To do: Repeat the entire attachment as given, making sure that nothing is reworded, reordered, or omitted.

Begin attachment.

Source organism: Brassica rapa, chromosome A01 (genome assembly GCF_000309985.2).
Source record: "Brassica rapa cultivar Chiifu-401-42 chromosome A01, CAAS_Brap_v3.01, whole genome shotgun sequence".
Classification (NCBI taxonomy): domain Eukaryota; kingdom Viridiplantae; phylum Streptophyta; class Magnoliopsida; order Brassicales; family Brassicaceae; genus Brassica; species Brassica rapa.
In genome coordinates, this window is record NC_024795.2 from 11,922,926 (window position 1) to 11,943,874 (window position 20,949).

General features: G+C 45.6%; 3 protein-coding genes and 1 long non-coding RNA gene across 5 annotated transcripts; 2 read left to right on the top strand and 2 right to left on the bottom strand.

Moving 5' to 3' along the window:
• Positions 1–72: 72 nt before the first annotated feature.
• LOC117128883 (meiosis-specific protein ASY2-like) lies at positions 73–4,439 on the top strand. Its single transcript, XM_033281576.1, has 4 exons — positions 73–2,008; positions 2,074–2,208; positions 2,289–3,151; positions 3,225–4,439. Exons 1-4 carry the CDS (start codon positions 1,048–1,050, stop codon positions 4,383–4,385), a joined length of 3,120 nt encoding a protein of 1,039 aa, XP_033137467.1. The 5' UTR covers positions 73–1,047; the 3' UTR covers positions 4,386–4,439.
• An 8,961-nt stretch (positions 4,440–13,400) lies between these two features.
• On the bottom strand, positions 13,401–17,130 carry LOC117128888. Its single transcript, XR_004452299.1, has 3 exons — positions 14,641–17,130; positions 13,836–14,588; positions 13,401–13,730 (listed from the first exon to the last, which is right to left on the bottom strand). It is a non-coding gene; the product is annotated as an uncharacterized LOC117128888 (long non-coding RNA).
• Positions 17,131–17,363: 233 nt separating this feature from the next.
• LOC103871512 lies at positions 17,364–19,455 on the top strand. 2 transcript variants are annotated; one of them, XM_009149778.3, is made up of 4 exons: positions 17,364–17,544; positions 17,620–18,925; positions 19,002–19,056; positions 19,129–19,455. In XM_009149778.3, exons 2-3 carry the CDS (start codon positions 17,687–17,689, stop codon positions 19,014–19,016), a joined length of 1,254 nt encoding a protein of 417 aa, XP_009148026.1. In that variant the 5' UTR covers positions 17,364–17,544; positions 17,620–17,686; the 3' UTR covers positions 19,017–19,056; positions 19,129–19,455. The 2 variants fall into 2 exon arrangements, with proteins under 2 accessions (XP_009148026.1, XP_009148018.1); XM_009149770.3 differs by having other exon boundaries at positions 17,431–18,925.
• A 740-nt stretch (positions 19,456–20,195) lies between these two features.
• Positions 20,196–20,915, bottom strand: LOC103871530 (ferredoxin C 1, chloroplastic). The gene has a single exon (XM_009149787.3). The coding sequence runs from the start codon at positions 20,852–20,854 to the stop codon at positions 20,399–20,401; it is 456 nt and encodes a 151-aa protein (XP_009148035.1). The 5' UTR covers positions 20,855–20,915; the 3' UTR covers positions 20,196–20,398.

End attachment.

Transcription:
Source organism: Brassica rapa, chromosome A01 (genome assembly GCF_000309985.2).
Source record: "Brassica rapa cultivar Chiifu-401-42 chromosome A01, CAAS_Brap_v3.01, whole genome shotgun sequence".
Classification (NCBI taxonomy): domain Eukaryota; kingdom Viridiplantae; phylum Streptophyta; class Magnoliopsida; order Brassicales; family Brassicaceae; genus Brassica; species Brassica rapa.
In genome coordinates, this window is record NC_024795.2 from 11,922,926 (window position 1) to 11,943,874 (window position 20,949).

General features: G+C 45.6%; 3 protein-coding genes and 1 long non-coding RNA gene across 5 annotated transcripts; 2 read left to right on the top strand and 2 right to left on the bottom strand.

Moving 5' to 3' along the window:
• Positions 1–72: 72 nt before the first annotated feature.
• LOC117128883 (meiosis-specific protein ASY2-like) lies at positions 73–4,439 on the top strand. Its single transcript, XM_033281576.1, has 4 exons — positions 73–2,008; positions 2,074–2,208; positions 2,289–3,151; positions 3,225–4,439. Exons 1-4 carry the CDS (start codon positions 1,048–1,050, stop codon positions 4,383–4,385), a joined length of 3,120 nt encoding a protein of 1,039 aa, XP_033137467.1. The 5' UTR covers positions 73–1,047; the 3' UTR covers positions 4,386–4,439.
• An 8,961-nt stretch (positions 4,440–13,400) lies between these two features.
• On the bottom strand, positions 13,401–17,130 carry LOC117128888. Its single transcript, XR_004452299.1, has 3 exons — positions 14,641–17,130; positions 13,836–14,588; positions 13,401–13,730 (listed from the first exon to the last, which is right to left on the bottom strand). It is a non-coding gene; the product is annotated as an uncharacterized LOC117128888 (long non-coding RNA).
• Positions 17,131–17,363: 233 nt separating this feature from the next.
• LOC103871512 lies at positions 17,364–19,455 on the top strand. 2 transcript variants are annotated; one of them, XM_009149778.3, is made up of 4 exons: positions 17,364–17,544; positions 17,620–18,925; positions 19,002–19,056; positions 19,129–19,455. In XM_009149778.3, exons 2-3 carry the CDS (start codon positions 17,687–17,689, stop codon positions 19,014–19,016), a joined length of 1,254 nt encoding a protein of 417 aa, XP_009148026.1. In that variant the 5' UTR covers positions 17,364–17,544; positions 17,620–17,686; the 3' UTR covers positions 19,017–19,056; positions 19,129–19,455. The 2 variants fall into 2 exon arrangements, with proteins under 2 accessions (XP_009148026.1, XP_009148018.1); XM_009149770.3 differs by having other exon boundaries at positions 17,431–18,925.
• A 740-nt stretch (positions 19,456–20,195) lies between these two features.
• Positions 20,196–20,915, bottom strand: LOC103871530 (ferredoxin C 1, chloroplastic). The gene has a single exon (XM_009149787.3). The coding sequence runs from the start codon at positions 20,852–20,854 to the stop codon at positions 20,399–20,401; it is 456 nt and encodes a 151-aa protein (XP_009148035.1). The 5' UTR covers positions 20,855–20,915; the 3' UTR covers positions 20,196–20,398.